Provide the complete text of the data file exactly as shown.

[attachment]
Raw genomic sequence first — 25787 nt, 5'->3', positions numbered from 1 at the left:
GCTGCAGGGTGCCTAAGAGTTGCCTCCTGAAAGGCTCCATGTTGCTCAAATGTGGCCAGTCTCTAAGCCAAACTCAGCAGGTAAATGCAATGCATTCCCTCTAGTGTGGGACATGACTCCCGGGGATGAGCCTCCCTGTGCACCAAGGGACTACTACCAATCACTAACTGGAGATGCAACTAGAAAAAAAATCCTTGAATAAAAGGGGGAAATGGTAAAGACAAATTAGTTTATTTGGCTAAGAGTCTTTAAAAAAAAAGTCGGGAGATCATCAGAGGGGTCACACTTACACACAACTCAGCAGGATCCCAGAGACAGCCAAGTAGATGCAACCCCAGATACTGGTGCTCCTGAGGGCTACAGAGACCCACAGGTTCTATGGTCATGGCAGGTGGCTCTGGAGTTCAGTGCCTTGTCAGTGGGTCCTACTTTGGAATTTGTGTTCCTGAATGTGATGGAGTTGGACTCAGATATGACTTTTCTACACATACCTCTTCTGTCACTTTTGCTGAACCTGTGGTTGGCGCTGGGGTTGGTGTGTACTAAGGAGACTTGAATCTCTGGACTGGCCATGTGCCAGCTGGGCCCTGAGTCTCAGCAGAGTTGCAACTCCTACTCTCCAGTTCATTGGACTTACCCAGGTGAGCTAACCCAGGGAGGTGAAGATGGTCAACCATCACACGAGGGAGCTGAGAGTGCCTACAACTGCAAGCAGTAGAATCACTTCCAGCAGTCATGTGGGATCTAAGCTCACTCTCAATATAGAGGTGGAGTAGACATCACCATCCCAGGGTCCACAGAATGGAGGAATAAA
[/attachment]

Raw genomic sequence first — 25787 nt, 5'->3', positions numbered from 1 at the left:
GCTGCAGGGTGCCTAAGAGTTGCCTCCTGAAAGGCTCCATGTTGCTCAAATGTGGCCAGTCTCTAAGCCAAACTCAGCAGGTAAATGCAATGCATTCCCTCTAGTGTGGGACATGACTCCCGGGGATGAGCCTCCCTGTGCACCAAGGGACTACTACCAATCACTAACTGGAGATGCAACTAGAAAAAAAATCCTTGAATAAAAGGGGGAAATGGTAAAGACAAATTAGTTTATTTGGCTAAGAGTCTTTAAAAAAAAAGTCGGGAGATCATCAGAGGGGTCACACTTACACACAACTCAGCAGGATCCCAGAGACAGCCAAGTAGATGCAACCCCAGATACTGGTGCTCCTGAGGGCTACAGAGACCCACAGGTTCTATGGTCATGGCAGGTGGCTCTGGAGTTCAGTGCCTTGTCAGTGGGTCCTACTTTGGAATTTGTGTTCCTGAATGTGATGGAGTTGGACTCAGATATGACTTTTCTACACATACCTCTTCTGTCACTTTTGCTGAACCTGTGGTTGGCGCTGGGGTTGGTGTGTACTAAGGAGACTTGAATCTCTGGACTGGCCATGTGCCAGCTGGGCCCTGAGTCTCAGCAGAGTTGCAACTCCTACTCTCCAGTTCATTGGACTTACCCAGGTGAGCTAACCCAGGGAGGTGAAGATGGTCAACCATCACACGAGGGAGCTGAGAGTGCCTACAACTGCAAGCAGTAGAATCACTTCCAGCAGTCATGTGGGATCTAAGCTCACTCTCAATATAGAGGTGGAGTAGACATCACCATCCCAGGGTCCACAGAATGGAGGAATAAA